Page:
Plaid Cymru has called on the Welsh Government to make the location of high-risk coal tips public.

The demand comes after Climate Minister Julie James said that communities would not yet be told in order to avoid "frightening people unnecessarily".

Speaking to The National this week, James added that the government did not want to "set any hares running" or to have Valleys residents feeling the need to sell up and move.

Delyth Jewell, Plaid Cymru's climate spokesperson, said: “With more than 300 coal tips in Wales already being classed as high risk, keeping this information a secret from the public is not going to stop people feeling worried."

Branding the coal tips "next-door nightmares", the South Wales East MS said that the fears of communities living in the shadow of coal tips had already been sparked following the 2020 Tylorstown tip collapse, which saw 60,000 tonnes of spoil slide into the valley below.

“The cost of decades of inaction is already taking a toll on the psychological wellbeing of too many communities in Wales," she added.

"When it comes to coal tips in Wales, our communities deserve to feel safe, and the Welsh Government must publish this information and start much-needed engagement with those local communities at greatest risk.”

Jewell brought this issue to the Senedd in March, insisting that providing the public with the location of higher-risk tips would "promote trust and accountability", and would allow communities to be better prepared in the event of a potential collapse.

A campaigner who himself lives under a coal tip has also criticised the Climate Minister's comment this week, after she denied any previous government complacency about the safety of Welsh coal tips.

"I'm afraid I just don't understand the premise of that," the Minister said.

"This is isn't a sudden reaction to something - it's a piece of work that's been ongoing for a very long time.

"The Law Commission has been very thorough with it - we certainly aren't suddenly reacting to something."

Phil Thomas, who campaigns as Clear South Wales Coal Tips, said: "To be frank, I don’t understand the premise of her response!

"I’d like her to define the period of time the Minister considers to be ‘a long time’, because to me it seems like it is two years and three months - exactly the moment the authorities in Wales were caught short on the Tylorstown-Llanwonno coal-avalanche.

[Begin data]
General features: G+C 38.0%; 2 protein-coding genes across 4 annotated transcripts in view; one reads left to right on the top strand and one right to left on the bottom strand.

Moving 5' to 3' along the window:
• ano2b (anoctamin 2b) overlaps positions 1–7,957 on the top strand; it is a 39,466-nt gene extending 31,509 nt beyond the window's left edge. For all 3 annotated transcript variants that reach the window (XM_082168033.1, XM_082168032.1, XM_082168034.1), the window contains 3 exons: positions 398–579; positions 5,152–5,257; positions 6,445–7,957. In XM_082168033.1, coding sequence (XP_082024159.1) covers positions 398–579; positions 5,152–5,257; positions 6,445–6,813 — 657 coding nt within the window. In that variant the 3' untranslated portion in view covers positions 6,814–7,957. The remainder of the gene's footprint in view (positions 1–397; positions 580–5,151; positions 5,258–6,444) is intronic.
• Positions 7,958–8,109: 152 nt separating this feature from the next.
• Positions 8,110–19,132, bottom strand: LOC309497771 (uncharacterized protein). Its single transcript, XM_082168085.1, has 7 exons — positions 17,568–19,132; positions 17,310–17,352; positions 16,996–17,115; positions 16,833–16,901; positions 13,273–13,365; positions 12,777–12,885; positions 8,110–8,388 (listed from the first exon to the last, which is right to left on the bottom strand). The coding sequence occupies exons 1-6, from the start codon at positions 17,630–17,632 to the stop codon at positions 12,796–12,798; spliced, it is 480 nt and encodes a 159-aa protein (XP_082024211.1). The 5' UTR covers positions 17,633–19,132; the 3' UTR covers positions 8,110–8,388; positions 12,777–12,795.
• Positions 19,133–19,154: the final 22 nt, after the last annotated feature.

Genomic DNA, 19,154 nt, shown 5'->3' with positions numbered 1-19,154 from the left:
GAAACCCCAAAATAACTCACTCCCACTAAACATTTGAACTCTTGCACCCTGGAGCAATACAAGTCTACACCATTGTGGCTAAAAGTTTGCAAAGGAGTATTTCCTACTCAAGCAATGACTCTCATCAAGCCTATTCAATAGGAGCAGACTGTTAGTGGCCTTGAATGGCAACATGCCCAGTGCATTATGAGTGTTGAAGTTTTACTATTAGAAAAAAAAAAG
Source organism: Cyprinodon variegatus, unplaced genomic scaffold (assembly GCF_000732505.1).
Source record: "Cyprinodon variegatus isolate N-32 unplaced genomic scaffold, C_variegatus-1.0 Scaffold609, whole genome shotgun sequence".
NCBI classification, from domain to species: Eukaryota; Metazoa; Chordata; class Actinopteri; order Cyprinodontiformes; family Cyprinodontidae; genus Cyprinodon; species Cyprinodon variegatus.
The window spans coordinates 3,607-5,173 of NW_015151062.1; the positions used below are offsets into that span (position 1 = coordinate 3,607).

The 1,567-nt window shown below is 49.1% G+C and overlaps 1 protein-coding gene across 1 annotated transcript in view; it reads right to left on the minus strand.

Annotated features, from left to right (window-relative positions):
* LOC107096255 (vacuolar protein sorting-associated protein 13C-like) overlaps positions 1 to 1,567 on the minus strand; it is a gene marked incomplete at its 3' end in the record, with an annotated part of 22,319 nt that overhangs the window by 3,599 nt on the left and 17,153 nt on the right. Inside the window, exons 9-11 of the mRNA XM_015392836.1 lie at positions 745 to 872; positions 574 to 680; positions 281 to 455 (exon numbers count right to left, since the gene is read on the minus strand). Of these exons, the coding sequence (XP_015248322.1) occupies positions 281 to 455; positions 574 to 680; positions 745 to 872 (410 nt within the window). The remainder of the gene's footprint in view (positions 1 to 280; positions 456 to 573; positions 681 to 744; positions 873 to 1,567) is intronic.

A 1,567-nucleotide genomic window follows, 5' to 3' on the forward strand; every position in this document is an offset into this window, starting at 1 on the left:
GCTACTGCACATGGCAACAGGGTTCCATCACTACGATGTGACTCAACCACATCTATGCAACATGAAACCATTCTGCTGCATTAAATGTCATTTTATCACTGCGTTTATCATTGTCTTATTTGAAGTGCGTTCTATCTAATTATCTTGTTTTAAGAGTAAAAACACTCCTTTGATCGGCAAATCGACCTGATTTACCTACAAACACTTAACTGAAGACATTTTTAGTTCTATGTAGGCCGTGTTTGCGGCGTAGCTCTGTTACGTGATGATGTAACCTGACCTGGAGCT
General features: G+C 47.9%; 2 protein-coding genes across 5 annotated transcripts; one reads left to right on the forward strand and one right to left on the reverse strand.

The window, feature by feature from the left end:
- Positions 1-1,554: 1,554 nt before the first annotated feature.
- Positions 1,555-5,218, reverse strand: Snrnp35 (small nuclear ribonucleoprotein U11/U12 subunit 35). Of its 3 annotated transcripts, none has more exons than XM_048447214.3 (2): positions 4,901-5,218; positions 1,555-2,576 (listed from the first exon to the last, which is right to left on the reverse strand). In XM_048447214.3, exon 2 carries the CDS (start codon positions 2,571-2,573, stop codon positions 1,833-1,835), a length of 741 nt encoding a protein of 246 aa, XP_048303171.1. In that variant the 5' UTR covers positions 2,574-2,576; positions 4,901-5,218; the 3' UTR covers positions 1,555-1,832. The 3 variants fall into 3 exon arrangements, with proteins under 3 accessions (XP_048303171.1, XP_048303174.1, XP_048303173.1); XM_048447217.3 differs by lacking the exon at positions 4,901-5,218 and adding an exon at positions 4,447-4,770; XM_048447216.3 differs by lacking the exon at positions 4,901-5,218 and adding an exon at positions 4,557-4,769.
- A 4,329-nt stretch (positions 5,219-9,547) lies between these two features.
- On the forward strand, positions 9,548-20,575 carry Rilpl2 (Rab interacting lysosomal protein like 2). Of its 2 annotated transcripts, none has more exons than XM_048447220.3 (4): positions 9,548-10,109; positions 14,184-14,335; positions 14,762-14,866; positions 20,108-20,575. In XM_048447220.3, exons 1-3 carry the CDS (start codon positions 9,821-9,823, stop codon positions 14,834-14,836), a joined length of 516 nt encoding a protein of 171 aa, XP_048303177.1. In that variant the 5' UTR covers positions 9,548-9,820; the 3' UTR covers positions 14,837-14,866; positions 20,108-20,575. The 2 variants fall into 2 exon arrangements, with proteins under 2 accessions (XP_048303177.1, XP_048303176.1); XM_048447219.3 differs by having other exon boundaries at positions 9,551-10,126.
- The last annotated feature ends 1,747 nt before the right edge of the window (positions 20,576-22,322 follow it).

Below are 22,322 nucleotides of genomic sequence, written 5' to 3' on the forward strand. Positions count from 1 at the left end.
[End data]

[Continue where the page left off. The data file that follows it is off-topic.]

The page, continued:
"Stability issues were known, but the Welsh Government indicated cash would not be made available to make tips safe unless an economic output could be found as a result."

The National reported previously that a 2014 RCT council document suggested councils were required to make a "business case" to the Welsh Government before it would fund stabilisation works.

That document stated the focus of the business case should be "economic outputs such as bringing forward development land".

One tip listed as affected by this policy was located in Tylorstown, though it's unclear whether this was the same one that collapsed following Storm Dennis in early 2020.

Pressed on the issue by the Welsh Conservatives leader in the Senedd earlier this year, First Minister Mark Drakeford responded: "It depended on a business case, well fancy that.

"Before you spend public money you need a business case.” 

Around 2,500 disused coal tips remain in Wales, with 327 classed as high-risk.

The Rhondda Cynon Taf and Merthyr Tydfil council areas have the highest concentration of high-risk sites.

The National Wales:

On Thursday the Climate Minister announced plans to introduce a new law that would strengthen council and government powers to inspect and stabilise Welsh coal tips.

As part of these proposals, the government intends to create a new specialised supervisory body that will oversee the new safety regime.


The minister said that releasing the location of the highest risk tips would "not necessarily" have to wait until all these changes were in place.

However, asked whether she herself had an idea of when this information would be made public, James said: "No, I don't.

"We're going to do it when it's the right time."

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